A Discovery: Study Tech-Aided Review Before It’s an Ethics Issue
Posted Jul 1, 2012 1:10 AM CST
By Joe Dysart
While staying current on e-discovery technology can be daunting, some attorneys say ignorance of the tools may soon be considered an ethical violation. After all, it’s tough to claim ethical competence if you’re not well-versed in legal technology, according to Courtney Barton, assistant general counsel for AOL.
Barton advises getting up to speed on e-discovery before it’s too late. “Automated review is in the not-too-distant future,” said Barton as part of an e-discovery panel at LegalTech New York 2012. “I think we’re going to have to go there because of the logjam.”
Two recent court decisions have come out in favor of technology-assisted review, though not without objections from the opposing side.
One way attorneys can make a quick study of the spectrum of e-discovery applications now available is to check out the eDJ Tech Matrix, an online forum designed to be an information clearinghouse for every significant e-discovery tool on the market. Offered as a free service by eDiscovery Journal, eDJ Tech Matrix features product descriptions and critiques on more than 220 e-discovery applications.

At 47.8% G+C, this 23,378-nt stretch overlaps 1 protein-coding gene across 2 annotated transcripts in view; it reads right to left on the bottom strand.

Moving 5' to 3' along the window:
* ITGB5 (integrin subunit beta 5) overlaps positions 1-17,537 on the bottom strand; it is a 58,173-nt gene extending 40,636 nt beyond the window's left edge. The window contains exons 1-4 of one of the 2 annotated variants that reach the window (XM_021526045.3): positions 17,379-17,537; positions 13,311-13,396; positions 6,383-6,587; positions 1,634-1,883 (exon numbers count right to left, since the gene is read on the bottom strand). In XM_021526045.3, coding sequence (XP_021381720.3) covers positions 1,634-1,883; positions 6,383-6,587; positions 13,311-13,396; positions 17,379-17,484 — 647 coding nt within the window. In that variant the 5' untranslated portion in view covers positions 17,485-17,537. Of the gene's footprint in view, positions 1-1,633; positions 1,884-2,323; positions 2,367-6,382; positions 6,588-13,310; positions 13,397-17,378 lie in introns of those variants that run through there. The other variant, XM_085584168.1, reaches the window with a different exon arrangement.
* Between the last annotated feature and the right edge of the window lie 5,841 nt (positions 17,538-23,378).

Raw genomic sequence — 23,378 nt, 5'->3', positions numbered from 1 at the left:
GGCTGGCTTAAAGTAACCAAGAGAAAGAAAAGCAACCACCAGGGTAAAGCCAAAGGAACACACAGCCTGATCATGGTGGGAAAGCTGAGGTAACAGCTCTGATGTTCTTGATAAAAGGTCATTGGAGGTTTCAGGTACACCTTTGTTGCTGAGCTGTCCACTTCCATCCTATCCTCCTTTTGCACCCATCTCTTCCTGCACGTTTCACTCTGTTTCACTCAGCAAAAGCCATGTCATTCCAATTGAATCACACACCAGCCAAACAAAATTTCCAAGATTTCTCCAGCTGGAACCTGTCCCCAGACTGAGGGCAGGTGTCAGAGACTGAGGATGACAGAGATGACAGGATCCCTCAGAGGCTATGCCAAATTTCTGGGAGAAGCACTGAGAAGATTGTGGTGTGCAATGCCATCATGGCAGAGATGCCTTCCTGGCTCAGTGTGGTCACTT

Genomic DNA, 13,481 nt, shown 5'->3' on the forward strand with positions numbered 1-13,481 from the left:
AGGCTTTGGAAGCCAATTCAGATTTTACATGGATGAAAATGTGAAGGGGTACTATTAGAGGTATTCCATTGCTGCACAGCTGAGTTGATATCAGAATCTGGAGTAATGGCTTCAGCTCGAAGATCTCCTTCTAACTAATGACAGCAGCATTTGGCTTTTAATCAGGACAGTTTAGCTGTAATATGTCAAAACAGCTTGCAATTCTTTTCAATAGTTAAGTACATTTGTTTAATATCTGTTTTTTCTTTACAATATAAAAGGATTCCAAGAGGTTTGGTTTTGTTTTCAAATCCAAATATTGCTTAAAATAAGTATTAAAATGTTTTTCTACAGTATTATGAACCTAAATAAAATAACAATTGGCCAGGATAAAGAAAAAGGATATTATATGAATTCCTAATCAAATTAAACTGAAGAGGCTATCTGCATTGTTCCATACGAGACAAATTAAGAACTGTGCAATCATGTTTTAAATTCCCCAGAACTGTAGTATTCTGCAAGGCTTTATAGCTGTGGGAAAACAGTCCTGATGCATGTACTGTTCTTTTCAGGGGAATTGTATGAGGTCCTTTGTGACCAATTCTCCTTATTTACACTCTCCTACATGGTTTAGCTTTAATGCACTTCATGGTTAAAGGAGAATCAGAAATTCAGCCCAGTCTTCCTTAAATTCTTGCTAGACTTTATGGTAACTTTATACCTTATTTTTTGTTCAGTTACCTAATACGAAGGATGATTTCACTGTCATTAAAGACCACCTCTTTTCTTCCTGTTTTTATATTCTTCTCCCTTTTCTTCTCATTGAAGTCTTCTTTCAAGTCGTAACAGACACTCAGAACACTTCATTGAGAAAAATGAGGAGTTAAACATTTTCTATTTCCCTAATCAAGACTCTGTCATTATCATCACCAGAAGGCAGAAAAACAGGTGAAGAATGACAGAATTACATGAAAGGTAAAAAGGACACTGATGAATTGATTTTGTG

Solution users in the community can comment candidly about their experiences with the products. Competitors are also encouraged to comment, and an eDiscovery Journal expert will sometimes put a product through its paces.
The site enables visitors to search for e-discovery solutions based on specific features, including audio search, automated review management, chain of custody, conceptual review, fuzzy logic search and metadata culling.